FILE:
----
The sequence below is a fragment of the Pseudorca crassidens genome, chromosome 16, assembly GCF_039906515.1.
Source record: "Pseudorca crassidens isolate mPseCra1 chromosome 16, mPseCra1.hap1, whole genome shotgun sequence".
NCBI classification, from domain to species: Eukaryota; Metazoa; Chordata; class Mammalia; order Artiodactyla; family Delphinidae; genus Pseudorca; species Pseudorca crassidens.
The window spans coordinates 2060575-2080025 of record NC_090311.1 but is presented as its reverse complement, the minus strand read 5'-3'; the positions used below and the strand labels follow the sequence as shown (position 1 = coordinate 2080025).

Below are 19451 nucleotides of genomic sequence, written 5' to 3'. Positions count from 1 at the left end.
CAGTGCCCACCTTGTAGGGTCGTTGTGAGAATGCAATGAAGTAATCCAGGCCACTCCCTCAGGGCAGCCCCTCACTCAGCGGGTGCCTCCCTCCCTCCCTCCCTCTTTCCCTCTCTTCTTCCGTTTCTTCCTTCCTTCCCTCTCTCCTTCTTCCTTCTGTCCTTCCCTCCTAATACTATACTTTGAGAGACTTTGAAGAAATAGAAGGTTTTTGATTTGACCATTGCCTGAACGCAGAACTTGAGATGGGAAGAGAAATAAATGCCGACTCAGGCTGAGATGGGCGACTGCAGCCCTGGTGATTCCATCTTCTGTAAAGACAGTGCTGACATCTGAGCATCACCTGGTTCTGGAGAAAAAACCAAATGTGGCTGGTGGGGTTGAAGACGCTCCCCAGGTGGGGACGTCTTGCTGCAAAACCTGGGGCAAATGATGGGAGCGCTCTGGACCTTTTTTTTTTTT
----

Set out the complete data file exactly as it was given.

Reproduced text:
The sequence below is a fragment of the Pseudorca crassidens genome, chromosome 16, assembly GCF_039906515.1.
Source record: "Pseudorca crassidens isolate mPseCra1 chromosome 16, mPseCra1.hap1, whole genome shotgun sequence".
NCBI classification, from domain to species: Eukaryota; Metazoa; Chordata; class Mammalia; order Artiodactyla; family Delphinidae; genus Pseudorca; species Pseudorca crassidens.
The window spans coordinates 2060575-2080025 of record NC_090311.1 but is presented as its reverse complement, the minus strand read 5'-3'; the positions used below and the strand labels follow the sequence as shown (position 1 = coordinate 2080025).

Below are 19451 nucleotides of genomic sequence, written 5' to 3'. Positions count from 1 at the left end.
CAGTGCCCACCTTGTAGGGTCGTTGTGAGAATGCAATGAAGTAATCCAGGCCACTCCCTCAGGGCAGCCCCTCACTCAGCGGGTGCCTCCCTCCCTCCCTCCCTCTTTCCCTCTCTTCTTCCGTTTCTTCCTTCCTTCCCTCTCTCCTTCTTCCTTCTGTCCTTCCCTCCTAATACTATACTTTGAGAGACTTTGAAGAAATAGAAGGTTTTTGATTTGACCATTGCCTGAACGCAGAACTTGAGATGGGAAGAGAAATAAATGCCGACTCAGGCTGAGATGGGCGACTGCAGCCCTGGTGATTCCATCTTCTGTAAAGACAGTGCTGACATCTGAGCATCACCTGGTTCTGGAGAAAAAACCAAATGTGGCTGGTGGGGTTGAAGACGCTCCCCAGGTGGGGACGTCTTGCTGCAAAACCTGGGGCAAATGATGGGAGCGCTCTGGACCTTTTTTTTTTTT